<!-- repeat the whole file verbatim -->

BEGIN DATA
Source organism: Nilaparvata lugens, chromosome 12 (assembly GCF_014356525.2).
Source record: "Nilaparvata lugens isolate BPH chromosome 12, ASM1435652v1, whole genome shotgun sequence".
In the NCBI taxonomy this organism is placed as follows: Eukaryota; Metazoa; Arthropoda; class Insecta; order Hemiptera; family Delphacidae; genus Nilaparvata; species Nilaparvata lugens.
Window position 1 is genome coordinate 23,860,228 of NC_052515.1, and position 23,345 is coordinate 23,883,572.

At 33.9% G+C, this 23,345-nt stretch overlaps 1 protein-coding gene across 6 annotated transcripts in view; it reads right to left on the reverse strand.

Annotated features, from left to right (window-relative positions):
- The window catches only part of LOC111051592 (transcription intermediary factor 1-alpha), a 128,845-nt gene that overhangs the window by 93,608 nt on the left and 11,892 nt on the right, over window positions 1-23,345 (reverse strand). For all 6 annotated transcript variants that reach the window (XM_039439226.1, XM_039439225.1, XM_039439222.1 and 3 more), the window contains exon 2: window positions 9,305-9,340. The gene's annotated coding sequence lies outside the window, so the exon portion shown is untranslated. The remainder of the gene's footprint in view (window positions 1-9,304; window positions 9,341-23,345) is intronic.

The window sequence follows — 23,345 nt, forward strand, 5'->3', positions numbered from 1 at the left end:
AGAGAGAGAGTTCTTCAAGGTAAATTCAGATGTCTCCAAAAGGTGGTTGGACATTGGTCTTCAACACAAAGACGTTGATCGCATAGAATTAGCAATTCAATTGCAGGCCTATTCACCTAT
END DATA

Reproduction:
Source organism: Nilaparvata lugens, chromosome 12 (assembly GCF_014356525.2).
Source record: "Nilaparvata lugens isolate BPH chromosome 12, ASM1435652v1, whole genome shotgun sequence".
In the NCBI taxonomy this organism is placed as follows: Eukaryota; Metazoa; Arthropoda; class Insecta; order Hemiptera; family Delphacidae; genus Nilaparvata; species Nilaparvata lugens.
Window position 1 is genome coordinate 23,860,228 of NC_052515.1, and position 23,345 is coordinate 23,883,572.

At 33.9% G+C, this 23,345-nt stretch overlaps 1 protein-coding gene across 6 annotated transcripts in view; it reads right to left on the reverse strand.

Annotated features, from left to right (window-relative positions):
- The window catches only part of LOC111051592 (transcription intermediary factor 1-alpha), a 128,845-nt gene that overhangs the window by 93,608 nt on the left and 11,892 nt on the right, over window positions 1-23,345 (reverse strand). For all 6 annotated transcript variants that reach the window (XM_039439226.1, XM_039439225.1, XM_039439222.1 and 3 more), the window contains exon 2: window positions 9,305-9,340. The gene's annotated coding sequence lies outside the window, so the exon portion shown is untranslated. The remainder of the gene's footprint in view (window positions 1-9,304; window positions 9,341-23,345) is intronic.

The window sequence follows — 23,345 nt, forward strand, 5'->3', positions numbered from 1 at the left end:
AGAGAGAGAGTTCTTCAAGGTAAATTCAGATGTCTCCAAAAGGTGGTTGGACATTGGTCTTCAACACAAAGACGTTGATCGCATAGAATTAGCAATTCAATTGCAGGCCTATTCACCTAT